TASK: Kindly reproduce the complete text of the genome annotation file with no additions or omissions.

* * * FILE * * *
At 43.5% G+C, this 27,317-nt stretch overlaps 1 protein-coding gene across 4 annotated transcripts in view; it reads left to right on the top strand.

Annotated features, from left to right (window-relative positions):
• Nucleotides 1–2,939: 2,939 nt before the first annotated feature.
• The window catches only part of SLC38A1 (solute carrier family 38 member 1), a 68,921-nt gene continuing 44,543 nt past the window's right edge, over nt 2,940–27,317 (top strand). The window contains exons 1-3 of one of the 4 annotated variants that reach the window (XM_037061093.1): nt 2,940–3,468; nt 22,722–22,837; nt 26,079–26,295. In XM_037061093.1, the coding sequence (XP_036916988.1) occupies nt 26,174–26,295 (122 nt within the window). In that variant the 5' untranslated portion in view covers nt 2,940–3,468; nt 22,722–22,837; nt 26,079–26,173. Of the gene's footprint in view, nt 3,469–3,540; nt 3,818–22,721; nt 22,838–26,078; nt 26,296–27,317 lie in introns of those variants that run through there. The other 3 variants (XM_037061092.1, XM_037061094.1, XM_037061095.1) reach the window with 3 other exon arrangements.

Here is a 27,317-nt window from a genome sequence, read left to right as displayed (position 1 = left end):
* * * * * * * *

At 43.5% G+C, this 27,317-nt stretch overlaps 1 protein-coding gene across 4 annotated transcripts in view; it reads left to right on the top strand.

Annotated features, from left to right (window-relative positions):
• Nucleotides 1–2,939: 2,939 nt before the first annotated feature.
• The window catches only part of SLC38A1 (solute carrier family 38 member 1), a 68,921-nt gene continuing 44,543 nt past the window's right edge, over nt 2,940–27,317 (top strand). The window contains exons 1-3 of one of the 4 annotated variants that reach the window (XM_037061093.1): nt 2,940–3,468; nt 22,722–22,837; nt 26,079–26,295. In XM_037061093.1, the coding sequence (XP_036916988.1) occupies nt 26,174–26,295 (122 nt within the window). In that variant the 5' untranslated portion in view covers nt 2,940–3,468; nt 22,722–22,837; nt 26,079–26,173. Of the gene's footprint in view, nt 3,469–3,540; nt 3,818–22,721; nt 22,838–26,078; nt 26,296–27,317 lie in introns of those variants that run through there. The other 3 variants (XM_037061092.1, XM_037061094.1, XM_037061095.1) reach the window with 3 other exon arrangements.

Here is a 27,317-nt window from a genome sequence, read left to right as displayed (position 1 = left end):